INCOTERMS

incoterms

Definitions of 2010 terms

Group E

EXW

Ex Works (named place of loading)

The seller makes the goods available at their premises. This term places the maximum obligation on the buyer and minimum obligations on the seller. The Ex Works term is often used when making an initial quotation for the sale of goods without any costs included. EXW means that a buyer incurs the risks for bringing the goods to their final destination. Either the seller does not load the goods on collecting vehicles and does not clear them for export, or if the seller does load the goods, he does so at buyer’s risk and cost. If parties wish seller to be responsible for the loading of the goods on departure and to bear the risk and all costs of such loading, this must be made clear by adding explicit wording to this effect in the contract of sale.

The buyer arranges the pickup of the freight from the supplier’s designated ship site, owns the in-transit freight, and is responsible for clearing the goods through Customs. The buyer is also responsible for completing all the export documentation.

Group F

FAS – Free Alongside Ship (named port of shipment)

The seller delivers when the goods are placed alongside the buyer’s vessel at the named port of shipment. This means that the buyer has to bear all costs and risks of loss of or damage to the goods from that moment. The FAS term requires the seller to clear the goods for export, which is a reversal from previous Incoterms versions that required the buyer to arrange for export clearance. However, if the parties wish the buyer to clear the goods for export, this should be made clear by adding explicit wording to this effect in the contract of sale. This term can be used only for sea or inland waterway transport.

 

FOB – Free on Board (named port of shipment)

FOB means that the seller pays for delivery of goods to the vessel including loading. The seller must also arrange for export clearance. The buyer pays cost of marine freight transportation, bill of lading fees, insurance, unloading and transportation cost from the arrival port to destination. The buyer arranges for the vessel, and the shipper must load the goods onto the named vessel at the named port of shipment according to the dates stipulated in the contract of sale as informed by the buyer. Risk passes from the seller to the buyer when the goods are loaded aboard the vessel. This term has been greatly misused over the last three decades ever since Incoterms 1980 explained that FCA should be used for container shipments.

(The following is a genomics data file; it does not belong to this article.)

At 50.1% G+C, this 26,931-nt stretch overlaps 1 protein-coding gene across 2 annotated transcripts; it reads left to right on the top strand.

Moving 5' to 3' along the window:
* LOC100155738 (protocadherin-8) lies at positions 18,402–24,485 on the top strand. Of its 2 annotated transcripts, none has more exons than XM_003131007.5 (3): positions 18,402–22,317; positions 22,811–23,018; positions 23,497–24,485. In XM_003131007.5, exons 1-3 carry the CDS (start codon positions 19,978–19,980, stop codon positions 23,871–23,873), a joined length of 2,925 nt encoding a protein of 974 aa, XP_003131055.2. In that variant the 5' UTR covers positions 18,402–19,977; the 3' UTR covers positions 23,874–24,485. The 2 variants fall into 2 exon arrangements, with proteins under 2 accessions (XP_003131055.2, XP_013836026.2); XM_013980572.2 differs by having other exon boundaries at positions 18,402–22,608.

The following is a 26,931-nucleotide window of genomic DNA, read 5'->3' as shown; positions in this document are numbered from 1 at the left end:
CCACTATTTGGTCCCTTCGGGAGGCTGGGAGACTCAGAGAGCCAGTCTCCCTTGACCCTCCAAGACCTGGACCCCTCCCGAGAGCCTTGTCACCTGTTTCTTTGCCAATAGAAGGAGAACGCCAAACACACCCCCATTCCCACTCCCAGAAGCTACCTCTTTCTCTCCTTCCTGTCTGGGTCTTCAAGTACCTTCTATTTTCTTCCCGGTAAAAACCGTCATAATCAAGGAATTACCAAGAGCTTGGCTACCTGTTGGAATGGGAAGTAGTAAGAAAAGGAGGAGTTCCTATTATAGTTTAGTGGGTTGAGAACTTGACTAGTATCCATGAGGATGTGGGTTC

FCA – Free Carrier (named place of delivery)

The seller delivers the goods, cleared for export, at a named place. This can be to a carrier nominated by the buyer, or to another party nominated by the buyer.

It should be noted that the chosen place of delivery has an impact on the obligations of loading and unloading the goods at that place. If delivery occurs at the seller’s premises, the seller is responsible for loading the goods on to the buyer’s carrier. However, if delivery occurs at any other place, the seller is deemed to have delivered the goods once their transport has arrived at the named place; the buyer is responsible for both unloading the goods and loading them onto their own carrier.